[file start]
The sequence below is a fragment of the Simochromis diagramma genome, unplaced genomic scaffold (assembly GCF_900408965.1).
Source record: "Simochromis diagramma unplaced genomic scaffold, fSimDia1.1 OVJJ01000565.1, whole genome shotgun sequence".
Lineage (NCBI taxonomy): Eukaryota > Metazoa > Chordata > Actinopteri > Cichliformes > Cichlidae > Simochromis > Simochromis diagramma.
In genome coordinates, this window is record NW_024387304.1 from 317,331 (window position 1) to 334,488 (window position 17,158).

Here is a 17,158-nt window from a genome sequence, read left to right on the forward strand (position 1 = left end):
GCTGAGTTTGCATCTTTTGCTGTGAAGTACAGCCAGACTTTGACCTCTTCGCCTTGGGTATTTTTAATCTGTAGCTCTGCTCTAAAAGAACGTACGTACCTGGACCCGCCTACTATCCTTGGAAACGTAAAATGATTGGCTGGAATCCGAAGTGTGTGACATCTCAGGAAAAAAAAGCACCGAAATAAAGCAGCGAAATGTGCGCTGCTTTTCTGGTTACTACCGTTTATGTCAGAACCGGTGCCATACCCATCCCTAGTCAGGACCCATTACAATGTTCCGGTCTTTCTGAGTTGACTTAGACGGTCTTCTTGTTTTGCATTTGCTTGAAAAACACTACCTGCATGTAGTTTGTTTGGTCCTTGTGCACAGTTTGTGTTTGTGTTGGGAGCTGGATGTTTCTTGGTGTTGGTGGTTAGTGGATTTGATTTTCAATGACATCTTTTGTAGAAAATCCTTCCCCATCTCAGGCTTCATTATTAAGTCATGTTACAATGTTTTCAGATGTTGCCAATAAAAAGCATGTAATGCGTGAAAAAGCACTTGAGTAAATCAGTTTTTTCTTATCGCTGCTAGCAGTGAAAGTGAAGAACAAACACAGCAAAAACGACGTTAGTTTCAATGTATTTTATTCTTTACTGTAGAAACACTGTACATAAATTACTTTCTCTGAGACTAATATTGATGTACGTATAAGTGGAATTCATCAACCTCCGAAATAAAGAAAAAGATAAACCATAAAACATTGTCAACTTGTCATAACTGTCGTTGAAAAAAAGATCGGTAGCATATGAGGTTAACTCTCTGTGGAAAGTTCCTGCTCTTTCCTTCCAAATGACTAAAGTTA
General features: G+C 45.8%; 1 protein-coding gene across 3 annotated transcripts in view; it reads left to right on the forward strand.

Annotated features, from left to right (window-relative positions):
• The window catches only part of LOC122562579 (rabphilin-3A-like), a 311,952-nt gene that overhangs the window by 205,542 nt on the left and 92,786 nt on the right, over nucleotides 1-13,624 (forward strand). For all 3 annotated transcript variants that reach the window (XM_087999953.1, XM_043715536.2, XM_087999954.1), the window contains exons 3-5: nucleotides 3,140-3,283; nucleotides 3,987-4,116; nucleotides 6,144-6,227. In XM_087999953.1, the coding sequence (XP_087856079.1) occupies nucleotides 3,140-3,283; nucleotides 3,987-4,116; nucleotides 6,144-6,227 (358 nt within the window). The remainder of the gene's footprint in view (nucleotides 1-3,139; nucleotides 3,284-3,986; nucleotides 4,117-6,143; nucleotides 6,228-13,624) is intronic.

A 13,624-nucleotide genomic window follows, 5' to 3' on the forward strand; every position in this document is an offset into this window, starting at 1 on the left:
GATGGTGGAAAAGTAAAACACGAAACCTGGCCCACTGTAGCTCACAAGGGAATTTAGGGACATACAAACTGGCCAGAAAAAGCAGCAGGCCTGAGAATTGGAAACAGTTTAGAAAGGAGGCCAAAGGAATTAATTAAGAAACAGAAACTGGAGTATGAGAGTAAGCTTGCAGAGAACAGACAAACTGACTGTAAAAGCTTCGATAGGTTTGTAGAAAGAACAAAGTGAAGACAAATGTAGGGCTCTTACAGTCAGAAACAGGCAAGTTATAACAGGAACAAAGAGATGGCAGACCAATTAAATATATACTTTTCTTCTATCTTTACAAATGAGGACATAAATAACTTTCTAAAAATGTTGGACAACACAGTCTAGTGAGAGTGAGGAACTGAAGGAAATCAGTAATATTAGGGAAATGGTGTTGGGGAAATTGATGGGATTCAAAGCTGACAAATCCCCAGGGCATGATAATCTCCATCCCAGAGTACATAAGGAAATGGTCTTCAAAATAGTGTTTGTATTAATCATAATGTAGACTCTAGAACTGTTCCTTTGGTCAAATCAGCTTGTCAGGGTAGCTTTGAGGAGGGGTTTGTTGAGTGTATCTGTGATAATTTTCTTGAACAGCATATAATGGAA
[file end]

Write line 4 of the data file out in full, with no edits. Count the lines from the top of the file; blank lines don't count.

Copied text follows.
In genome coordinates, this window is record NW_024387304.1 from 317,331 (window position 1) to 334,488 (window position 17,158).